Activated Charcoal (cont.)
How Activated Charcoal Is Given
Activated charcoal may be given by mouth to someone who is awake and alert. It is a black liquid drink.
- If the person vomits the drink, another dose will be given through a nasogastric or orogastric tube (a tube inserted through the nose or mouth, down the esophagus and into the stomach).
- If the person is unconscious (or nearly so), an endotracheal intubation (a procedure in which a tube is inserted through the mouth down into the trachea) may be necessary. This allows oxygen to be delivered and helps protect the airway and lungs from gastric content, which minimizes the risk of the person vomiting and choking.
- Activated charcoal is usually given by a doctor. It is not a substance to be used at home. Doctors determine the dose or amount of charcoal to give based on the patient's weight (with special doses for children) and on how much poison was swallowed. There are some doctors who will prescribe charcoal for emergency use in the home. This should only be done under the direct guidance of the doctor or poison control center. In the United States, the direct line to the poison control center is 1-800-222-1222.
- The doctor also determines when and if additional doses are given by monitoring blood levels of the poison. Other symptoms the doctor monitors are nausea and vomiting, abdominal pain, dizziness, and severe heart problems. Multiple doses of activated charcoal can be given if someone swallowed large doses of long-acting, sustained release medications.
- In some cases, if blood levels of the poison remain too high, the doctor may recommend kidney dialysis. Dialysis may be the best way to remove the toxin from the bloodstream.
When Not to Use Activated Charcoal
- Activated charcoal will not be given to people with an obstruction of the intestines or if the person swallowed a corrosive agent, such as a strong acid or alkali.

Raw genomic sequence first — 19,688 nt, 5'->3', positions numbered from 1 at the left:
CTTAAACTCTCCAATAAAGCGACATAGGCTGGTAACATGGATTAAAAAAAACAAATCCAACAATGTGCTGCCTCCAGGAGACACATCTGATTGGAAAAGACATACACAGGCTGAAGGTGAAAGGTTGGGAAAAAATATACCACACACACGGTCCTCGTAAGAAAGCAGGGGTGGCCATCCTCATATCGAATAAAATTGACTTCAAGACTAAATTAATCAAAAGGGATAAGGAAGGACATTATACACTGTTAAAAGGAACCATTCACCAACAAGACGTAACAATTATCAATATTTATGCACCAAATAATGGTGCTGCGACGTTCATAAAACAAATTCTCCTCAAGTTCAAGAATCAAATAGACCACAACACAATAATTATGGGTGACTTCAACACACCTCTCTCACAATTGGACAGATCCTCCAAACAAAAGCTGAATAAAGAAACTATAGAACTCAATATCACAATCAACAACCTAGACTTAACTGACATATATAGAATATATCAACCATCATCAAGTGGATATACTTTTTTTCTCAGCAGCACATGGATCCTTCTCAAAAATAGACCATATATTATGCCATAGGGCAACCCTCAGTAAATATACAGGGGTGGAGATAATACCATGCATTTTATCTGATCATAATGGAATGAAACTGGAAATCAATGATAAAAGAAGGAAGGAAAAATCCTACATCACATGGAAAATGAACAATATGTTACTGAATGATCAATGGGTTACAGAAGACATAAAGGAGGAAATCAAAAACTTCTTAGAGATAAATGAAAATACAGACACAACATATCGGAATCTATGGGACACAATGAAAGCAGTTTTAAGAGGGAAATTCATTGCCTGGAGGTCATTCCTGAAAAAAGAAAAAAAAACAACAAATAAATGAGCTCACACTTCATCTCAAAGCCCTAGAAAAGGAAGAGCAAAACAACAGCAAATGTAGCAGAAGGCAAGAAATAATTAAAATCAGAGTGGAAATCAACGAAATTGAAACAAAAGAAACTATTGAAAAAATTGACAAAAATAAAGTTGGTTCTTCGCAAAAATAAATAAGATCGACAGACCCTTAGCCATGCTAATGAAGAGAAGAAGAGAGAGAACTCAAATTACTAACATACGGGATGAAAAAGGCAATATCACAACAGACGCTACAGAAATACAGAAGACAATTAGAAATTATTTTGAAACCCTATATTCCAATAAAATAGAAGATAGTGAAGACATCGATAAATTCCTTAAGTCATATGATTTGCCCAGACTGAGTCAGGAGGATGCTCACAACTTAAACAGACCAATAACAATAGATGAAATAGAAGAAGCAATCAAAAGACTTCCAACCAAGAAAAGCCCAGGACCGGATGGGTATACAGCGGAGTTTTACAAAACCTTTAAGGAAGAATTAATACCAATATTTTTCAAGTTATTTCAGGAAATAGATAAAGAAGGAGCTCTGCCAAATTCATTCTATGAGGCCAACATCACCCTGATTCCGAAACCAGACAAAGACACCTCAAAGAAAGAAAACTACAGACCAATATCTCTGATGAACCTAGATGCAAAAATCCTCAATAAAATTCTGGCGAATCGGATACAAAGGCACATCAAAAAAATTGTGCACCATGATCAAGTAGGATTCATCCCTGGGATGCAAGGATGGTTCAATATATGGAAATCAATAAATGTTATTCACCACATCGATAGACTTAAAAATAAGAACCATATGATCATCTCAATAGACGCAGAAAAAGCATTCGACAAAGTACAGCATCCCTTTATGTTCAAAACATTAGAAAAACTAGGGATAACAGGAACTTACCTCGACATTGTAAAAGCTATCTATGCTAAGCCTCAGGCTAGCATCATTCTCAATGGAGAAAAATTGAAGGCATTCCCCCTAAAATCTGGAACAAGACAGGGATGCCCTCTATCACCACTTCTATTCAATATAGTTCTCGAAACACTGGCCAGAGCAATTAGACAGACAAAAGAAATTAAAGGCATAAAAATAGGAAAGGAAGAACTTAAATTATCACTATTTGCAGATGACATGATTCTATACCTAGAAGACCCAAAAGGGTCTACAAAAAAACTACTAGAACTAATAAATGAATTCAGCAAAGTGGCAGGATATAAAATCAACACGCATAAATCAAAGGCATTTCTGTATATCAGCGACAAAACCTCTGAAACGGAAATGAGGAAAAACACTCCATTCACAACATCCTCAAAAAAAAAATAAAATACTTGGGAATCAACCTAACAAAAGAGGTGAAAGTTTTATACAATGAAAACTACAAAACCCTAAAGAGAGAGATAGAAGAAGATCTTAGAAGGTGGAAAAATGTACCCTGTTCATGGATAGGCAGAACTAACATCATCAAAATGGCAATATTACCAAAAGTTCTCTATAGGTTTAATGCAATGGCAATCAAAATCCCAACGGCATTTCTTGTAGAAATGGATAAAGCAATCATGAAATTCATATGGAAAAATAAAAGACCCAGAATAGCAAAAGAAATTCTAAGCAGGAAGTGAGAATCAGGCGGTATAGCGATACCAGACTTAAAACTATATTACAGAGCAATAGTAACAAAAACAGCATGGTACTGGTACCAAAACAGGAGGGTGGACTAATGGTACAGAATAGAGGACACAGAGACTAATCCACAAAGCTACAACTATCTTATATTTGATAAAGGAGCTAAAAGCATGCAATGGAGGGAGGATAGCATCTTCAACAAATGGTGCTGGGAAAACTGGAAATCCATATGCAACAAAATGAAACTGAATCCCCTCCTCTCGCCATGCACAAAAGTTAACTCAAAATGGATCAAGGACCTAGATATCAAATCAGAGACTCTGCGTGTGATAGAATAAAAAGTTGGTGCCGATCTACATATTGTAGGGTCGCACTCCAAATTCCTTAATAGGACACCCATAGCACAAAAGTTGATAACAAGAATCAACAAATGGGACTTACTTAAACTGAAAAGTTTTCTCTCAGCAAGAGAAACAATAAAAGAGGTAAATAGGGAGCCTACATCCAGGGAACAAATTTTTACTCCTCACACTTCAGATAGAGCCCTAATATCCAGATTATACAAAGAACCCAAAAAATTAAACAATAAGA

- Strong acids may "burn" through the lining of the GI tract. Doctors will need to look at the lining with an endoscope - a special instrument designed to look inside the stomach. Activated charcoal is not to be used with this type of poison because it is difficult to see the lining of the GI tract with the scope after charcoal is given.
- Activated charcoal can cause intestinal problems such as constipation, or it can create clumps of foreign material. This situation can be prevented by giving a laxative such as sorbitol to the patient, however, repeated doses with sorbitol may cause excessive diarrhea, dehydration, and chemical imbalance.
- If the patient is fructose intolerant, family members should notify the treating doctor, and sorbitol will not be given with the activated charcoal. Sorbitol is a sugar substitute that acts as a laxative to move the charcoal through the system. Infants younger than one year of age year should not be given sorbitol because it may cause excessive fluid losses.
- If an antidote to a specific type of drug poisoning is given, then the doctor may not give activated charcoal because the drug given as treatment will also be adsorbed. A classic example is an acetaminophen (Tylenol overdose) in which there is a clearly established antidote with acetylcysteine (Mucomyst).
Medically Reviewed by a Doctor on 9/30/2016
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